Animal Registration Officer, Establishment of a New Breed of Animals in Canada. Agriculture Canada. Ottawa, ON, Canada, 1991.

Bragg, J. Jeffrey, The Seppala Siberian: A Breeders Manual. 1976. Self-published. Vicksburg, MS. USA.

Bragg, J. Jeffrey, "C.K.C. Doesn't Know What to Do About New Siberia Import Dog." Siberian Husky Club of Canada Newsletter. March-April 1995.

Bragg, J. Jeffrey, The Canadian Kennel Clubs 1939 Siberian Husky Breed Foundation. 1996. Self-published. Whitehorse, YT.

Canadian Kennel Club, By-Laws, 1994, Etobicoke, ON.

Carson, Hampton L., "The Genetics of the Founder Effect," in Genetics and Conservation: A Reference for Managing Wild Animal and Plant Populations, Ed. Schonewald-Cox. Christine M., et al., 1983, The Benjamin/Cummings Publishing Company. Inc., Menlo Park. CA, USA.

Chambers, Steven M., "Genetic Principles for Managers," in Genetics and Conservation, Ed. Schonewald-Cox et al.

Chidiac-Storimans, Barbara, DVM, "Beating the System." Dogs in Canada, October 1995. p. 15.

de Boer, Shirley, and Ben de Boer, "How to Breed to Win -- Summary." Dogs in Canada, April 1994, pp. 30-31, 100.

Futuyama, Douglas J., Evolutionary Biology 2d Ed. 1986, Sinauer Associates, Inc., Sunderland, MA, USA.

Goodenough, Ursula, Genetics, 2d Ed. 1978, Holt, Rinehart & Winston, New York, NY, USA.

Hartl, Daniel L., and Andrew G. Clark. Principles of Population Genetics, 2d Ed. 1989. Sinauer Associates, Inc., Sunderland, MA, USA.

Lemonick, Michael D., "Flawed Beauty." Tlme, 12 December 1994. pp. 52-58.

Queens Printer for Canada, 1988, Ottawa, ON. 35-36-37 Elizabeth II, Chapter 13, An Act Respecting Animal Pedigree Associations.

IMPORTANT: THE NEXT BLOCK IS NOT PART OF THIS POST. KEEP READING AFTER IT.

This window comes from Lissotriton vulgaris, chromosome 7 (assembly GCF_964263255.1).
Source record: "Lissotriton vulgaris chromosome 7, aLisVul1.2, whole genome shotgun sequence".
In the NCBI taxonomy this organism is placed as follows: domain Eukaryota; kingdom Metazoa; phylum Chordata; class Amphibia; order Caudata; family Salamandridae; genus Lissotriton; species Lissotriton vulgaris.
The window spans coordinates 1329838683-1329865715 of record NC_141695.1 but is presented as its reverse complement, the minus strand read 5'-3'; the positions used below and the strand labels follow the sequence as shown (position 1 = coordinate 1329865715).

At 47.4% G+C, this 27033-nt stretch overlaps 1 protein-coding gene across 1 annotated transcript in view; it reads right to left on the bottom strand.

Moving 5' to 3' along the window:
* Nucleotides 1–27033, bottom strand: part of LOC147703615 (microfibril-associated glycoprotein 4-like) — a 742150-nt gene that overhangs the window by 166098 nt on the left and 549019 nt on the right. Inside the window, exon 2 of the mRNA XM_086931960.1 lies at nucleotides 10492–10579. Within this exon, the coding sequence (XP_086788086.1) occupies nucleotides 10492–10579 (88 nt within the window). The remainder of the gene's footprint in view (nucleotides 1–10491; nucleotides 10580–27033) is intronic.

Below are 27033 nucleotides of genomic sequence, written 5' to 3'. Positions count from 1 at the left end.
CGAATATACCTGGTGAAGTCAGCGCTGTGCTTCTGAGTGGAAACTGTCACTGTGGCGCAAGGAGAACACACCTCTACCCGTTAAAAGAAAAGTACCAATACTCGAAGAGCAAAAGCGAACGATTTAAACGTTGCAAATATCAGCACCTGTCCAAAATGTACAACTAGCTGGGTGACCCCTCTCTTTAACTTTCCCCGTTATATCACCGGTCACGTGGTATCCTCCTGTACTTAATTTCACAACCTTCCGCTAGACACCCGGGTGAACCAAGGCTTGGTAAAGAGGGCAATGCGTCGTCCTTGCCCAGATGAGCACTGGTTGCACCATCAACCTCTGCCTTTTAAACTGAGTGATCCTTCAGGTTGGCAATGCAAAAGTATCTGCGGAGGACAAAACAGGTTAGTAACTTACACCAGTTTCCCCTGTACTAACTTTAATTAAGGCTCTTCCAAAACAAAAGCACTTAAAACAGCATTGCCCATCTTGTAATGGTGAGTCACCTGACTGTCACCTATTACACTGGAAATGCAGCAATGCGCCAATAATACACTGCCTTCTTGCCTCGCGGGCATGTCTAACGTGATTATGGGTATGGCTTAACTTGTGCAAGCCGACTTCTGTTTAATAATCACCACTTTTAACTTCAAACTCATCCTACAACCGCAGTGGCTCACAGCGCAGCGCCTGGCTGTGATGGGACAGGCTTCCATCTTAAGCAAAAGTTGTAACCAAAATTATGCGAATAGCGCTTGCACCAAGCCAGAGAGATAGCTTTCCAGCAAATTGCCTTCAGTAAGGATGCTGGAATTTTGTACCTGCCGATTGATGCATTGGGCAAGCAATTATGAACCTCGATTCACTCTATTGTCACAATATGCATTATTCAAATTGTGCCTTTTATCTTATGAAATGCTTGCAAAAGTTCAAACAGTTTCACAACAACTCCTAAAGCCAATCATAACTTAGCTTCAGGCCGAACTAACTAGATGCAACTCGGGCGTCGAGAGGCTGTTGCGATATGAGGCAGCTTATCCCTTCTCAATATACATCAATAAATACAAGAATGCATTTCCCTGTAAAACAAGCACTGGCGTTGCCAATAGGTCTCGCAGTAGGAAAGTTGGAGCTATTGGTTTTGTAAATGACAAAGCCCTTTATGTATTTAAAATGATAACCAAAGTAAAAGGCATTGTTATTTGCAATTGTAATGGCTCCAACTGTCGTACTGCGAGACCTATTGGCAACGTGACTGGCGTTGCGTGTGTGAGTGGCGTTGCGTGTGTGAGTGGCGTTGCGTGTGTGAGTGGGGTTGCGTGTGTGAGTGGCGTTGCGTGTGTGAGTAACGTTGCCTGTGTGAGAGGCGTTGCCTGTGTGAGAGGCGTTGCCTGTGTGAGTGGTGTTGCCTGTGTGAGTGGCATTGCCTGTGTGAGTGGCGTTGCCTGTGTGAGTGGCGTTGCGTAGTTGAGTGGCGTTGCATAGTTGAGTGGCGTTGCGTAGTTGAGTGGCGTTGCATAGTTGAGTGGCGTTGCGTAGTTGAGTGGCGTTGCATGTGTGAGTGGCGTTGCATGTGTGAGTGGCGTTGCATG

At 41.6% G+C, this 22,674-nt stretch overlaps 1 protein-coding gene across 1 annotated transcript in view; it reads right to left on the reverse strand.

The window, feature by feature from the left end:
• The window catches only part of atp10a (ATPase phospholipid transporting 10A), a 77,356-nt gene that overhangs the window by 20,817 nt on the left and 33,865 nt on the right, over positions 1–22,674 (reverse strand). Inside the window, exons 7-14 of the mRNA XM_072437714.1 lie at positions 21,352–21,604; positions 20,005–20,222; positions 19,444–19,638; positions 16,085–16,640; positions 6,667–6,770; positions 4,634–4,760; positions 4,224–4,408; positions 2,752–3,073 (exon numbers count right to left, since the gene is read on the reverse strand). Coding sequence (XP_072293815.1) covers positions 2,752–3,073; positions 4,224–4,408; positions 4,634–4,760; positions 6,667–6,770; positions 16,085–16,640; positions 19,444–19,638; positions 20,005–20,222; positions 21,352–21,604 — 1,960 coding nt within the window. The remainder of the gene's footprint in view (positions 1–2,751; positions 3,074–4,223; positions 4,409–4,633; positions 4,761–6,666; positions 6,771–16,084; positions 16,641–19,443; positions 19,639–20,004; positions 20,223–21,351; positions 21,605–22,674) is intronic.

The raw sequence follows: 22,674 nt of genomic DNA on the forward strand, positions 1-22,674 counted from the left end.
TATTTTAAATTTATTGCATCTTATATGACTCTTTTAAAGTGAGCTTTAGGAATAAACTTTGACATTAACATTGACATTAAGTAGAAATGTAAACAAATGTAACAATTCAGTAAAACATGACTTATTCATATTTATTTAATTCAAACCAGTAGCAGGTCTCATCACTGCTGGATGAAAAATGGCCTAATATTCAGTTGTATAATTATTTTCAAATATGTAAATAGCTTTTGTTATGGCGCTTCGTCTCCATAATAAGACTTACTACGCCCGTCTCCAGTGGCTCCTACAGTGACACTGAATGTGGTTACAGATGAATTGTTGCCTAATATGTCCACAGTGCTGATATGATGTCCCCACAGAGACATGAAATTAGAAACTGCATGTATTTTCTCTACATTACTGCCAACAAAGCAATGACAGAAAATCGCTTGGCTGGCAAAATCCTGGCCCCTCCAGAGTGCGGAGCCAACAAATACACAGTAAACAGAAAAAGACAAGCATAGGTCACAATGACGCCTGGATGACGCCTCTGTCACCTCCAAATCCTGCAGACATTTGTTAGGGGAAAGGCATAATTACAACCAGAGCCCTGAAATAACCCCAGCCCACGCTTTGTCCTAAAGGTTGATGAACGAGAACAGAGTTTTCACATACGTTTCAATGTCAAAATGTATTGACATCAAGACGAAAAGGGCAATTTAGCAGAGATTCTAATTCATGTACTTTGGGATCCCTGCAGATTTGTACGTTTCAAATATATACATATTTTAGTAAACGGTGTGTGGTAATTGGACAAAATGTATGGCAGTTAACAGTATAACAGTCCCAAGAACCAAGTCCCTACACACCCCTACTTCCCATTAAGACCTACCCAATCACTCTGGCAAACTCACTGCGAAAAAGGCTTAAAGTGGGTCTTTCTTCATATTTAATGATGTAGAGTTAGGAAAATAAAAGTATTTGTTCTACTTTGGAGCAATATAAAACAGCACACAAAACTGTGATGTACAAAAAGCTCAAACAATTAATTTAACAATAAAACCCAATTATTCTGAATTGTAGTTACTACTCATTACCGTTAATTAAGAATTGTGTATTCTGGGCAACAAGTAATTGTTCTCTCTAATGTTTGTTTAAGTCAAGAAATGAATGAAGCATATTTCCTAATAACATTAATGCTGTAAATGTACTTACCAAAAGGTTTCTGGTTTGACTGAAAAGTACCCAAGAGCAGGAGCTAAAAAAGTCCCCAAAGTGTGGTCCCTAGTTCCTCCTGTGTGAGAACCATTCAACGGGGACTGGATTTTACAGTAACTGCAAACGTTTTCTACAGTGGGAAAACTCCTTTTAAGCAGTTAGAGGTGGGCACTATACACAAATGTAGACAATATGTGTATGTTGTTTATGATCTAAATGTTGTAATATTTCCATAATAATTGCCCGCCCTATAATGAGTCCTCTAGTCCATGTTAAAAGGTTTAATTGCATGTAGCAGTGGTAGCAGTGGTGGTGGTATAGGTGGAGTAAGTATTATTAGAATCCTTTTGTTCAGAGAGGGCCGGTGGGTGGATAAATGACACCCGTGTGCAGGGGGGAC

Ralls, Katherine, and Jonathan Ballou, "Extinction: Lessons from Zoos," in Genetics and Conservation, Ed. Schonewald-Cox et al.

"Siberian Huskies Registered." Kennel and Bench, December 1939.

Templeton, Alan R., and Bruce Read, "The Elimination of Inbreeding Depression in a Captive Herd of Spekes Gazelle," in Genetics and Conservation, Ed. Schonewald-Cox et al.

Tudge, Colin. Last Animals at the Zoo 1992, Island Press, Washington. DC., USA.

Wachtel, Hellmuth, "The Evil Might of Hazard." Our Dogs, 21 April 1995. p. 12.

Weir, Mary Jane T., "Proposal Aims at Building Confidence in Purebred quality." Dogs in Canada, April 1994, pp. 25, 27.



In the hope of helping the reader to understand certain genetic and other terms which may be unfamiliar, I have included this Glossary. It does not explain terms or concepts that have already been explained elsewhere in the brief, as for example, the concepts treated in the section headed "Lessons From Population Genetics." I have included here mostly terms which are technical enough to be omitted from most dictionaries. If the reader finds other unfamiliar words in the brief, their definitions will be found in any good collegiate dictionary.